Vancouver's first Art Battle sees competitors get down and dirty

Eight artists, ten canvases, and 20 minutes each: the Art Battle draws an electric and eclectic crowd of culturally curious onlookers.

The Art Battle, originating in Toronto, is an event that has painters compete against each other by painting in front of a live audience. Feb. 7 was the event’s first time in Vancouver, taking place at the appropriately named Raw Canvas wine bar.

At the event, the audience buzzes with anticipation comparable to the lively atmosphere of an underground cage match. In fact, back in Toronto, some of the battles did take place one-on-one in a cage built especially for the event, hidden in the basement of a local bar called Parts and Labour.

The battle itself is comprised of two rounds of four artists splashing, smearing, and spilling paint over canvases in an animal frenzy while the excited audience marches around the painters assessing the artistic progress. When the time is up, the brushes, like the gloves of a tired boxer, fall to the side, and the audience members vote for their favourite painting. The winners from each round face off in a heated final round until, after another 20 minutes, the victor of the art battle is determined.

All the art made during the night is put up for auction, and those failing to meet the minimum bid of $50 are ceremoniously burned.

Chris Pemberton, the creator of Toronto’s Art Battles, is shaping a radical new scene in partnership with Steve Merkley and Raw Canvas. Pemberton has brought the hype for the event from Toronto foster a new local community for the arts.

“It doesn’t have to be realistic, it just has to be awesome,” he says of the art they hoped would be created as a result of the night.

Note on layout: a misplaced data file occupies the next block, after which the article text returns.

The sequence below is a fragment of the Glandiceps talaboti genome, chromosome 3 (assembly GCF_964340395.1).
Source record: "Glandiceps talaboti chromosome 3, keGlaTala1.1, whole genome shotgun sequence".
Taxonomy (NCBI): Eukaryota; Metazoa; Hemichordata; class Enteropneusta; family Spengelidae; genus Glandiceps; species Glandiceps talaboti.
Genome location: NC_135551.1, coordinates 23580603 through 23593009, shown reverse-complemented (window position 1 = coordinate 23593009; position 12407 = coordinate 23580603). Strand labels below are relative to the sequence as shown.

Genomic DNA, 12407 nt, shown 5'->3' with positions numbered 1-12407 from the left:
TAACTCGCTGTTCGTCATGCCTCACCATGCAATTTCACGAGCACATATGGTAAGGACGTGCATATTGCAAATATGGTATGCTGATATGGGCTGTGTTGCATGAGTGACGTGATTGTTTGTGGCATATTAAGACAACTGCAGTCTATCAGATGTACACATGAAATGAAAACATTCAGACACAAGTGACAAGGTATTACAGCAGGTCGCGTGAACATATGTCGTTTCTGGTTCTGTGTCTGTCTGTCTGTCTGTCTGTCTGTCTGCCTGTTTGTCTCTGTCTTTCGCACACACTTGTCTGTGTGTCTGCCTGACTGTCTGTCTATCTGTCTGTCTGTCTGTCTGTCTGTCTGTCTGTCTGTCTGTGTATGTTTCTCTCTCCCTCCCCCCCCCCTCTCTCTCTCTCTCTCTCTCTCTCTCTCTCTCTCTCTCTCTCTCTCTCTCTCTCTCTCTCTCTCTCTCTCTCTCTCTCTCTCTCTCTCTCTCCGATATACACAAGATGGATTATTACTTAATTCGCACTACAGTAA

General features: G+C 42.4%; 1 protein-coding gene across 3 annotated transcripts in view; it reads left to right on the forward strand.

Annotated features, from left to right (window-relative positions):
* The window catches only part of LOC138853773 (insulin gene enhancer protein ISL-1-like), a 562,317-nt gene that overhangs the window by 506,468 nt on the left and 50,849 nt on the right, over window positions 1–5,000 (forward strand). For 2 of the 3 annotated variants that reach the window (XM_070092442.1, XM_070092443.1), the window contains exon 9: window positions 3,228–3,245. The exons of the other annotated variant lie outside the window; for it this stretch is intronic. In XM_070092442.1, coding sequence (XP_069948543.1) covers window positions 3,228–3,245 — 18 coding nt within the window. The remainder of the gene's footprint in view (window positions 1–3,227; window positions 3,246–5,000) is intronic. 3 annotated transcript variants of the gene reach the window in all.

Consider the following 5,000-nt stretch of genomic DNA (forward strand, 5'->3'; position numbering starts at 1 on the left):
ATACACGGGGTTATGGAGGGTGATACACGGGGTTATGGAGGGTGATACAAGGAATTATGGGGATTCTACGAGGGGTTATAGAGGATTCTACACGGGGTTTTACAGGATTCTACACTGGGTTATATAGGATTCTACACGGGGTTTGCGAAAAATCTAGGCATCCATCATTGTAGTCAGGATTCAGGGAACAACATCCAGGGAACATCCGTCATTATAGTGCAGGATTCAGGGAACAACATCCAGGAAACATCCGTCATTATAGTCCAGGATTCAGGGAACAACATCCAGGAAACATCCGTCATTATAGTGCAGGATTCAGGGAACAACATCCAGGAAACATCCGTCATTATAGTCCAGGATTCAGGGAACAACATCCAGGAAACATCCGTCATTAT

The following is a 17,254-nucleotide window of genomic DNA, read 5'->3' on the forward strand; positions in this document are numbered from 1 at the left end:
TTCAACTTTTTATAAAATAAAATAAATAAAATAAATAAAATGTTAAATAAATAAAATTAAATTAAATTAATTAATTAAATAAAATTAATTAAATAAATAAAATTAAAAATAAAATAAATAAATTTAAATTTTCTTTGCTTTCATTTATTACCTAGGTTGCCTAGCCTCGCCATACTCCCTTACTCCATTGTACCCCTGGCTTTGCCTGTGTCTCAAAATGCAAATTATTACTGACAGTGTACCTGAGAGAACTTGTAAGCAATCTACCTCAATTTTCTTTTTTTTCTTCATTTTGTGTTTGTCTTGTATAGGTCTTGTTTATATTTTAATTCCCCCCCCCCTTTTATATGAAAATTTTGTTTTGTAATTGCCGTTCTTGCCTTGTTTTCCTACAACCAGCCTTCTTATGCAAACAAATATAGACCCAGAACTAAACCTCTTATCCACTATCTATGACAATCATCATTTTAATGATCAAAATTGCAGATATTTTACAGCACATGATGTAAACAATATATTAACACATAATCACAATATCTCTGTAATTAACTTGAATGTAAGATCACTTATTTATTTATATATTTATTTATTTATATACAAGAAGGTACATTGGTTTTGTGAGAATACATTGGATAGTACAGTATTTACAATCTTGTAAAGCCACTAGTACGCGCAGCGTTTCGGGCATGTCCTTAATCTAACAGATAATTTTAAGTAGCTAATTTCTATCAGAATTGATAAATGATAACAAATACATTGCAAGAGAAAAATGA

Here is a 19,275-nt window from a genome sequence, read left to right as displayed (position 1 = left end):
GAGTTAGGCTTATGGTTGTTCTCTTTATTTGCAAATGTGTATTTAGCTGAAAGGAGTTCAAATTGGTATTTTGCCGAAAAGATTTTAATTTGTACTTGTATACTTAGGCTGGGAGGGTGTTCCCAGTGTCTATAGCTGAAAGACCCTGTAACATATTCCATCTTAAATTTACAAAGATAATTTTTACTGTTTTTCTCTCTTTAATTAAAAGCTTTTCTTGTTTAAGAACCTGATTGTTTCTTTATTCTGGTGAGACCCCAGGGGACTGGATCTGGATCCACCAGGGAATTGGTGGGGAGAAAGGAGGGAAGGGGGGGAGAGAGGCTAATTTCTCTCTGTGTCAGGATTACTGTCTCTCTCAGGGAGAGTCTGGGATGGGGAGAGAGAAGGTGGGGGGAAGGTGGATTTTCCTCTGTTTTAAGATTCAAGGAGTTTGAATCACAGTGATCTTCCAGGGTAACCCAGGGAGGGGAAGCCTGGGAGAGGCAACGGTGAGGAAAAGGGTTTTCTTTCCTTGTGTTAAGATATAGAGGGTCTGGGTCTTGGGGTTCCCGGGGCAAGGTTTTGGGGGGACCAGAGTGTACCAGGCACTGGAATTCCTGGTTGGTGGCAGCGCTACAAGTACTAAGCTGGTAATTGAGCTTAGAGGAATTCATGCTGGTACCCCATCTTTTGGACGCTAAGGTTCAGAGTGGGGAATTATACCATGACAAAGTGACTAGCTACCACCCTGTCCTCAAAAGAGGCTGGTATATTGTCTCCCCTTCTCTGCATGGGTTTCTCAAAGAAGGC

This intentionally vague and subjective condition has brought a diverse pallet of artists into the cage match including Jose Rivas, a 2010 graduate of Capilano University’s very own IDEA program who carried himself into the final round with an impassioned technicolour portrait with stern lips: “You can’t understand someone just by looking at them; that’s why I use so many colours,” Jose explains.

Jose’s adversary in the final round, and the final champion of Vancouver’s first Art Battle, was Yared Nigussu, with a splash-heavy and somber portrait of a man with obscured eyes: “Eyes can hide a lot of stories,” Nigussu explains. “That’s an infinite source of inspiration for me.”

Nigussu has made live painting a large part of his career as an artist, and as such was well prepared for the night’s battle.

Competition was fierce, and at the end of the night, none of the paintings needed to be burnt, a bittersweet result that will no doubt have pyroenthusiasts coming back for the next battle on March 6.

Raw Canvas is planning on holding monthly Art Battles, and they hope to be sending some of our own local champions to Toronto this summer with money earned from tickets, alcohol, and the auctioned art. How many artists they send depends on the success of the Battles locally, which means that the long line and waitlist at the door could be a good sign for artists looking to make their competitive debut out East.

//Liam Park, writer
//Graphics by Karen Picketts

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